Conflicts of Interest

The authors should declare any conflict of interests related to this manuscript.

Grant Support

None.


References▴Top 
  1. Lo A, Burckart GJ. P-glycoprotein and drug therapy in organ transplantation. J Clin Pharmacol. 1999;39(10):995-1005.
    doi
  2. Campana C, Regazzi MB, Buggia I, Molinaro M. Clinically significant drug interactions with cyclosporin. An update. Clin Pharmacokinet. 1996;30(2):141-179.
    doi pubmed
  3. Aguado JM, Herrero JA, Gavalda J, Torre-Cisneros J, Blanes M, Rufi G, Moreno A, et al. Clinical presentation and outcome of tuberculosis in kidney, liver, and heart transplant recipients in Spain. Spanish Transplantation Infection Study Group, GESITRA. Transplantation. 1997;63(9):1278-1286.
    doi pubmed
  4. Rodvold KA. Clinical pharmacokinetics of clarithromycin. Clin Pharmacokinet. 1999;37(5):385-398.
    doi pubmed
  5. Kim YH, Yoon YR, Kim YW, Shin JG, Cha IJ. Effects of rifampin on cyclosporine disposition in kidney recipients with tuberculosis. Transplant Proc. 1998;30(7):3570-3572.
    doi
  6. Pai MP, Graci DM, Amsden GW. Macrolide drug interactions: an update. Ann Pharmacother. 2000;34(4):495-513.
    doi pubmed
  7. Sadaba B, Lopez de Ocariz A, Azanza JR, Quiroga J, Cienfuegos JA. Concurrent clarithromycin and cyclosporin A treatment. J Antimicrob Chemother. 1998;42(3):393-395.
    doi pubmed
  8. Yamamoto F, Harada S, Mitsuyama T, Harada Y, Kitahara Y, Yoshida M, Nakanishi Y. Concentration of clarithromycin and 14-R-hydroxy-clarithromycin in plasma of patients with Mycobacterium avium complex infection, before and after the addition of rifampicin. Jpn J Antibiot. 2004;57(1):124-133.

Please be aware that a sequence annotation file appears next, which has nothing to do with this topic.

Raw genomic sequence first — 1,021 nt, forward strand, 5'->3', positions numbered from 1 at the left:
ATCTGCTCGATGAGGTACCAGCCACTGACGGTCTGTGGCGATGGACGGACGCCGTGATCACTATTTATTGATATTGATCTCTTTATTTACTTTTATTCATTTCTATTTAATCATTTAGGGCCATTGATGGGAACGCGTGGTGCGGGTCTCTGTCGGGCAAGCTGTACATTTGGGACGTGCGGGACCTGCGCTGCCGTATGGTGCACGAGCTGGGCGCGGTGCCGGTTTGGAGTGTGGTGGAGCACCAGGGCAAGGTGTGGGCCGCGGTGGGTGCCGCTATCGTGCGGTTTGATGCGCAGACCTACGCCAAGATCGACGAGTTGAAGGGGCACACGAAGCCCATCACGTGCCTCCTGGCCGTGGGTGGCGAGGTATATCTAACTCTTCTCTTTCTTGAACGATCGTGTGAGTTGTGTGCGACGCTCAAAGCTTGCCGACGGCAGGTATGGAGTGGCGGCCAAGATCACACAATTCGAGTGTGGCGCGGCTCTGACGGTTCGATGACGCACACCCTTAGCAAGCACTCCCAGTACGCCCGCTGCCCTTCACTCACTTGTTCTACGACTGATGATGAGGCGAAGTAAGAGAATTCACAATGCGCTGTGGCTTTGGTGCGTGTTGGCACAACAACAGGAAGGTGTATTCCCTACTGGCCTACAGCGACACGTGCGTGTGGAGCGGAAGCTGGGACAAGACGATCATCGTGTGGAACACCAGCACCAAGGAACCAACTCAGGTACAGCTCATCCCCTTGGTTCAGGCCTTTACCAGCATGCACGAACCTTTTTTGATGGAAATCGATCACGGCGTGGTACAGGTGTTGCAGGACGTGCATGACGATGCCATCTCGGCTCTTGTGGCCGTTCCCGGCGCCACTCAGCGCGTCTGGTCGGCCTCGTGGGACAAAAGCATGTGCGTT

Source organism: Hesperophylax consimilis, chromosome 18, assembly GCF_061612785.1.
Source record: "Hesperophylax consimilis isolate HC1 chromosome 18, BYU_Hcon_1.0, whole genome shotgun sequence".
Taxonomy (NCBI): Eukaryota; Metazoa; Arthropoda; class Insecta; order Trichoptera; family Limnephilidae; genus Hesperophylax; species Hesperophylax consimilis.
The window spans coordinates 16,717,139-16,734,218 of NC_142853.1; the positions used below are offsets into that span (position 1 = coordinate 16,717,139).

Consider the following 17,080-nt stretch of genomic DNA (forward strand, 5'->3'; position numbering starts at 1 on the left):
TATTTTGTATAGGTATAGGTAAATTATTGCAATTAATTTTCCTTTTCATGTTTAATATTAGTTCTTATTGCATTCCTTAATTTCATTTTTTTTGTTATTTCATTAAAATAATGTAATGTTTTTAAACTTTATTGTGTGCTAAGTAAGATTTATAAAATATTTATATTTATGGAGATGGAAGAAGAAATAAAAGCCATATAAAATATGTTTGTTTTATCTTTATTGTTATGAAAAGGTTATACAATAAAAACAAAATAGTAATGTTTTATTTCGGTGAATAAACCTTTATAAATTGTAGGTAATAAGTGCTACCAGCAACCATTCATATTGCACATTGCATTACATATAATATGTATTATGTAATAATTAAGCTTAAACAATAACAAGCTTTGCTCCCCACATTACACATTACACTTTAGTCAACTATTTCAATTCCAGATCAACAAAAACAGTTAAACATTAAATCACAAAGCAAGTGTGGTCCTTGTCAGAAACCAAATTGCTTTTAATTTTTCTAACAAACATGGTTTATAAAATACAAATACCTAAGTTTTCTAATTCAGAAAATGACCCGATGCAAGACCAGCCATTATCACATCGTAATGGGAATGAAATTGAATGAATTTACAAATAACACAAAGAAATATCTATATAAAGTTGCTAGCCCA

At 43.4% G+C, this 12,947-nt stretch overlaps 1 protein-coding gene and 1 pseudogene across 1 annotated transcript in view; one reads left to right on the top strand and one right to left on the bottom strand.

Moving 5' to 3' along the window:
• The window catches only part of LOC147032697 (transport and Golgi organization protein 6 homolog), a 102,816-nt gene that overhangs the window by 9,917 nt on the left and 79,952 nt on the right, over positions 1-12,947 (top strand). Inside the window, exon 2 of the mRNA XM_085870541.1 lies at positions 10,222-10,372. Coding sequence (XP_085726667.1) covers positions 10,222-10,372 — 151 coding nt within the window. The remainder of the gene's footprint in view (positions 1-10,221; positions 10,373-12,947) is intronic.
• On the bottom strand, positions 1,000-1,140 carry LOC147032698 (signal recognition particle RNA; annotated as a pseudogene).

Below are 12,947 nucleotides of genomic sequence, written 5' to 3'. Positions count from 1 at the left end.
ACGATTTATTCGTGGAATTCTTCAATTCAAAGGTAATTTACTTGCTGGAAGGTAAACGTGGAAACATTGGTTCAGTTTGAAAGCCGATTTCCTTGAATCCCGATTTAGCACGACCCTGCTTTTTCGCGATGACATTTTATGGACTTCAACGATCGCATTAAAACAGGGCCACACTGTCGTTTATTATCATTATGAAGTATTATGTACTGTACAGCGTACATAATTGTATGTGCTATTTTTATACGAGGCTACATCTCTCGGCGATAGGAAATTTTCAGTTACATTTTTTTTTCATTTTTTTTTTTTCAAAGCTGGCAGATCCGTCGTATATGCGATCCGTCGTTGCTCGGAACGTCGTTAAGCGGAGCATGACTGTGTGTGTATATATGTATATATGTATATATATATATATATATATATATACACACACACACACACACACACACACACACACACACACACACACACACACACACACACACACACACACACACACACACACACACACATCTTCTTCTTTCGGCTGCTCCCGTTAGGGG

pubmed
  9. Plemmons RM, McAllister CK, Garces MC, Ward RL. Osteomyelitis due to Mycobacterium haemophilum in a cardiac transplant patient: case report and analysis of interactions among clarithromycin, rifampin, and cyclosporine. Clin Infect Dis. 1997;24(5):995-997.
    doi pubmed
  10. Bossert T, Bittner HB, Richter M, Rahmel A, Barten M, Gummert JF, Mohr FW. Successful management of two heart transplant recipients with mycobacterial pulmonary infections. Ann Thorac Surg. 2005;80(2):719-721.
    doi pubmed


This is an open-access article distributed under the terms of the Creative Commons Attribution License, which permits unrestricted use, distribution, and reproduction in any medium, provided the original work is properly cited.


Journal of Medical Cases is published by Elmer Press Inc.

 

Browse  Journals  

 

Journal of Clinical Medicine Research

Journal of Endocrinology and Metabolism

Journal of Clinical Gynecology and Obstetrics

 

World Journal of Oncology

Gastroenterology Research

Journal of Hematology

 

Journal of Medical Cases

Journal of Current Surgery

Clinical Infection and Immunity

 

Cardiology Research

World Journal of Nephrology and Urology

Cellular and Molecular Medicine Research

 

Journal of Neurology Research

International Journal of Clinical Pediatrics

 

 
       
 

Journal of Medical Cases, monthly, ISSN 1923-4155 (print), 1923-4163 (online), published by Elmer Press Inc.                     
The content of this site is intended for health care professionals.
This is an open-access journal distributed under the terms of the Creative Commons Attribution-NonCommercial 4.0 International License, which permits unrestricted
non-commercial use, distribution, and reproduction in any medium, provided the original work is properly cited.
Creative Commons Attribution license (Attribution-NonCommercial 4.0 International CC-BY-NC 4.0)


This journal follows the International Committee of Medical Journal Editors (ICMJE) recommendations for manuscripts submitted to biomedical journals,
the Committee on Publication Ethics (COPE) guidelines, and the Principles of Transparency and Best Practice in Scholarly Publishing.

website: www.journalmc.org   editorial contact: editor@journalmc.org
Address: 9225 Leslie Street, Suite 201, Richmond Hill, Ontario, L4B 3H6, Canada

© Elmer Press Inc. All Rights Reserved.